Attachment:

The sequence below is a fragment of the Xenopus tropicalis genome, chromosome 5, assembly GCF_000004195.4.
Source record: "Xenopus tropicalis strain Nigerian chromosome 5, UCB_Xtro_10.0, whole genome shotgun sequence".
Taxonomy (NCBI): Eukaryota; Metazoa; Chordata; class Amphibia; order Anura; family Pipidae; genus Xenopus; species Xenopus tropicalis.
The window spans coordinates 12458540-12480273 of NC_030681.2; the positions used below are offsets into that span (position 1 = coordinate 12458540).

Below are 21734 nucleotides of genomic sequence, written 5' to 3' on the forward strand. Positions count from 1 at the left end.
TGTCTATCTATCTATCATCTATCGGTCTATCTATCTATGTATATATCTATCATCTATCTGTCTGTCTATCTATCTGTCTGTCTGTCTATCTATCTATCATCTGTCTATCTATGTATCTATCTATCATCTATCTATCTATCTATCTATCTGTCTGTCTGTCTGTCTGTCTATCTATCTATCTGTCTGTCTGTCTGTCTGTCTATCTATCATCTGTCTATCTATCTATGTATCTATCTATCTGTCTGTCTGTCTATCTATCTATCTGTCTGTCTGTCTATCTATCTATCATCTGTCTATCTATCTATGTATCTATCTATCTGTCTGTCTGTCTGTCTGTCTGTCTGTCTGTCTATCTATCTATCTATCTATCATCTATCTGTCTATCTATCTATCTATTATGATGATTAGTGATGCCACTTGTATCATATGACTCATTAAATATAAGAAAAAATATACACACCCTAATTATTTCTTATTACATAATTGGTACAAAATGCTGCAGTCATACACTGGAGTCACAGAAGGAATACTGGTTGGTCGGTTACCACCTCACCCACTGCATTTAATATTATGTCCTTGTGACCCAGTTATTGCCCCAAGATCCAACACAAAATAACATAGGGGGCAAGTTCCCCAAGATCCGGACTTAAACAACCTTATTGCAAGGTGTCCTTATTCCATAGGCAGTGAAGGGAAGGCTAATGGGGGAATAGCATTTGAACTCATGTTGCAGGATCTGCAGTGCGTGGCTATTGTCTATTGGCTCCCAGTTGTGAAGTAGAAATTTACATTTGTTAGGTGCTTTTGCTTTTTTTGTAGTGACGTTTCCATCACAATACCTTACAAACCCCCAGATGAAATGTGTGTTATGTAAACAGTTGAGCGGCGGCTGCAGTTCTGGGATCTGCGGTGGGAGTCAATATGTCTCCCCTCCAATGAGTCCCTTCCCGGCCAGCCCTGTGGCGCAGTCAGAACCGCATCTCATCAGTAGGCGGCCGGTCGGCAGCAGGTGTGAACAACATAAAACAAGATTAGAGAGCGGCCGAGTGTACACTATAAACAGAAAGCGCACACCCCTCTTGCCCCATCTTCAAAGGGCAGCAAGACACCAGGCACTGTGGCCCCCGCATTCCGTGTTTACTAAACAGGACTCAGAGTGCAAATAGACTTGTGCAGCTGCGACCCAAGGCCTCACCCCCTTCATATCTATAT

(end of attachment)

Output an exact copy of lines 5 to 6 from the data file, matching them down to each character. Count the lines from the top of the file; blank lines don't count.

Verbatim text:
Below are 21734 nucleotides of genomic sequence, written 5' to 3' on the forward strand. Positions count from 1 at the left end.
TGTCTATCTATCTATCATCTATCGGTCTATCTATCTATGTATATATCTATCATCTATCTGTCTGTCTATCTATCTGTCTGTCTGTCTATCTATCTATCATCTGTCTATCTATGTATCTATCTATCATCTATCTATCTATCTATCTATCTGTCTGTCTGTCTGTCTGTCTATCTATCTATCTGTCTGTCTGTCTGTCTGTCTATCTATCATCTGTCTATCTATCTATGTATCTATCTATCTGTCTGTCTGTCTATCTATCTATCTGTCTGTCTGTCTATCTATCTATCATCTGTCTATCTATCTATGTATCTATCTATCTGTCTGTCTGTCTGTCTGTCTGTCTGTCTGTCTATCTATCTATCTATCTATCATCTATCTGTCTATCTATCTATCTATTATGATGATTAGTGATGCCACTTGTATCATATGACTCATTAAATATAAGAAAAAATATACACACCCTAATTATTTCTTATTACATAATTGGTACAAAATGCTGCAGTCATACACTGGAGTCACAGAAGGAATACTGGTTGGTCGGTTACCACCTCACCCACTGCATTTAATATTATGTCCTTGTGACCCAGTTATTGCCCCAAGATCCAACACAAAATAACATAGGGGGCAAGTTCCCCAAGATCCGGACTTAAACAACCTTATTGCAAGGTGTCCTTATTCCATAGGCAGTGAAGGGAAGGCTAATGGGGGAATAGCATTTGAACTCATGTTGCAGGATCTGCAGTGCGTGGCTATTGTCTATTGGCTCCCAGTTGTGAAGTAGAAATTTACATTTGTTAGGTGCTTTTGCTTTTTTTGTAGTGACGTTTCCATCACAATACCTTACAAACCCCCAGATGAAATGTGTGTTATGTAAACAGTTGAGCGGCGGCTGCAGTTCTGGGATCTGCGGTGGGAGTCAATATGTCTCCCCTCCAATGAGTCCCTTCCCGGCCAGCCCTGTGGCGCAGTCAGAACCGCATCTCATCAGTAGGCGGCCGGTCGGCAGCAGGTGTGAACAACATAAAACAAGATTAGAGAGCGGCCGAGTGTACACTATAAACAGAAAGCGCACACCCCTCTTGCCCCATCTTCAAAGGGCAGCAAGACACCAGGCACTGTGGCCCCCGCATTCCGTGTTTACTAAACAGGACTCAGAGTGCAAATAGACTTGTGCAGCTGCGACCCAAGGCCTCACCCCCTTCATATCTATAT